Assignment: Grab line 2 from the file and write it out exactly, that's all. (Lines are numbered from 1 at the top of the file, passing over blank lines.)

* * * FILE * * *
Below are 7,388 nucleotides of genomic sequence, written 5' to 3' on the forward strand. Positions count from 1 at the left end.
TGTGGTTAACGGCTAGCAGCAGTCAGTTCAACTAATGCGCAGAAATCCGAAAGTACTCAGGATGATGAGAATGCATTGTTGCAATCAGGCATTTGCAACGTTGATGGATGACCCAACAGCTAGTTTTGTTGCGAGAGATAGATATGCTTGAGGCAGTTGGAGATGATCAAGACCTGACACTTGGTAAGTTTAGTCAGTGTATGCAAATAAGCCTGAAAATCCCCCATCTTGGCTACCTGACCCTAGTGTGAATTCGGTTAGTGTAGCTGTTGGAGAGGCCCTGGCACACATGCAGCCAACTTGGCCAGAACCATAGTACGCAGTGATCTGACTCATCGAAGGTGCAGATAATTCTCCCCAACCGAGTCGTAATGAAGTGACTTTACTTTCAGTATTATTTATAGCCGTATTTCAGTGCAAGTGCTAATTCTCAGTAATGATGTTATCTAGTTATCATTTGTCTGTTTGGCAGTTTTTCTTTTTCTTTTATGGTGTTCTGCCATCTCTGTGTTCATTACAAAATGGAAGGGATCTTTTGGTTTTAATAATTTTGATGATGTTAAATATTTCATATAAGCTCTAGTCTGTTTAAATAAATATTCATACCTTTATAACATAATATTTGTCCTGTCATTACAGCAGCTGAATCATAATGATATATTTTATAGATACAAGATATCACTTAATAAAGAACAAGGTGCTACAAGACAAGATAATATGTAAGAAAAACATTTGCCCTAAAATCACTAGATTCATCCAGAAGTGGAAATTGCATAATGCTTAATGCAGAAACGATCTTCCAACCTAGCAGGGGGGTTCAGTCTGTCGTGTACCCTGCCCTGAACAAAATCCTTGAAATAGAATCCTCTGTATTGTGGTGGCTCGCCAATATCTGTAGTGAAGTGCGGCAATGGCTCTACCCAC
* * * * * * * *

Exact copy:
TGTGGTTAACGGCTAGCAGCAGTCAGTTCAACTAATGCGCAGAAATCCGAAAGTACTCAGGATGATGAGAATGCATTGTTGCAATCAGGCATTTGCAACGTTGATGGATGACCCAACAGCTAGTTTTGTTGCGAGAGATAGATATGCTTGAGGCAGTTGGAGATGATCAAGACCTGACACTTGGTAAGTTTAGTCAGTGTATGCAAATAAGCCTGAAAATCCCCCATCTTGGCTACCTGACCCTAGTGTGAATTCGGTTAGTGTAGCTGTTGGAGAGGCCCTGGCACACATGCAGCCAACTTGGCCAGAACCATAGTACGCAGTGATCTGACTCATCGAAGGTGCAGATAATTCTCCCCAACCGAGTCGTAATGAAGTGACTTTACTTTCAGTATTATTTATAGCCGTATTTCAGTGCAAGTGCTAATTCTCAGTAATGATGTTATCTAGTTATCATTTGTCTGTTTGGCAGTTTTTCTTTTTCTTTTATGGTGTTCTGCCATCTCTGTGTTCATTACAAAATGGAAGGGATCTTTTGGTTTTAATAATTTTGATGATGTTAAATATTTCATATAAGCTCTAGTCTGTTTAAATAAATATTCATACCTTTATAACATAATATTTGTCCTGTCATTACAGCAGCTGAATCATAATGATATATTTTATAGATACAAGATATCACTTAATAAAGAACAAGGTGCTACAAGACAAGATAATATGTAAGAAAAACATTTGCCCTAAAATCACTAGATTCATCCAGAAGTGGAAATTGCATAATGCTTAATGCAGAAACGATCTTCCAACCTAGCAGGGGGGTTCAGTCTGTCGTGTACCCTGCCCTGAACAAAATCCTTGAAATAGAATCCTCTGTATTGTGGTGGCTCGCCAATATCTGTAGTGAAGTGCGGCAATGGCTCTACCCAC